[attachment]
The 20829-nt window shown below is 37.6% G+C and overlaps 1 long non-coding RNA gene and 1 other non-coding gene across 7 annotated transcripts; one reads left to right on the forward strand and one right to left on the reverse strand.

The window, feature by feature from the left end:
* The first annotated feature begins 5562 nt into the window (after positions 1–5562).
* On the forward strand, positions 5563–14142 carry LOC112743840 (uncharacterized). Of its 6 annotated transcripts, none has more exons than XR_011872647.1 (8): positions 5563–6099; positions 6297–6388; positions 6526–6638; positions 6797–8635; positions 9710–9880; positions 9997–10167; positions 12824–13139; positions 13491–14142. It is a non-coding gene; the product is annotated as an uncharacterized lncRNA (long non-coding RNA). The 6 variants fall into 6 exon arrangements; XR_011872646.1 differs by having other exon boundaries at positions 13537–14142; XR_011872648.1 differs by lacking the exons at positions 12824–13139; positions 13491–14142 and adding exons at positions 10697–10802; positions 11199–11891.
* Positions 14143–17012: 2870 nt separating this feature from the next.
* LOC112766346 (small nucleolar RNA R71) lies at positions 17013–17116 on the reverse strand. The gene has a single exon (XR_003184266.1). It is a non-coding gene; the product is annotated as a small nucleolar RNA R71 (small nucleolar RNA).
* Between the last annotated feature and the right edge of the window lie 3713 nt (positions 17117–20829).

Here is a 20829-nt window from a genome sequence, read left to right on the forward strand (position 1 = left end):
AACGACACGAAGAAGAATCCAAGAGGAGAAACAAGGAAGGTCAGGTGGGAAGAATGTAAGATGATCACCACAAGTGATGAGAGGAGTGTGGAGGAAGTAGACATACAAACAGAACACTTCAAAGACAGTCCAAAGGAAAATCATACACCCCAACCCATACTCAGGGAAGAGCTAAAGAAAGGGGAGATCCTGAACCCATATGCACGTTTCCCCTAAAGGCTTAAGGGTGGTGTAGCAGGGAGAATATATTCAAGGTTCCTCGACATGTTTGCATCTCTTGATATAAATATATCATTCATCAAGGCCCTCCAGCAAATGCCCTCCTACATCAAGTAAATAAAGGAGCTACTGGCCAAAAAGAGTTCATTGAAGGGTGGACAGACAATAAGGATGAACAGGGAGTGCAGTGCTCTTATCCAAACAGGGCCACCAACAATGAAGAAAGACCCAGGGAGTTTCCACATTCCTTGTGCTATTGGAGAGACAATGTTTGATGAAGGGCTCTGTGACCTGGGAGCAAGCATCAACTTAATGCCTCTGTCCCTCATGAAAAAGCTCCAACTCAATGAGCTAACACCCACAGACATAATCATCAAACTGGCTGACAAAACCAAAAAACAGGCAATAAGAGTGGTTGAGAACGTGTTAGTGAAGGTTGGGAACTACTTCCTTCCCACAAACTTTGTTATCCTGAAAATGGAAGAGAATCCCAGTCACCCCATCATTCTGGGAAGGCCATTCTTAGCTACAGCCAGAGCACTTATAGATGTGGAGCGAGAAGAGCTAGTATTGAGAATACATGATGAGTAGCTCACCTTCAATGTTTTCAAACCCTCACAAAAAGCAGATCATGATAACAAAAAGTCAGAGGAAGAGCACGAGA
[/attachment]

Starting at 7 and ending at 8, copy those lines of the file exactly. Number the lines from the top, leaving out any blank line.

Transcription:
* Between the last annotated feature and the right edge of the window lie 3713 nt (positions 17117–20829).

Here is a 20829-nt window from a genome sequence, read left to right on the forward strand (position 1 = left end):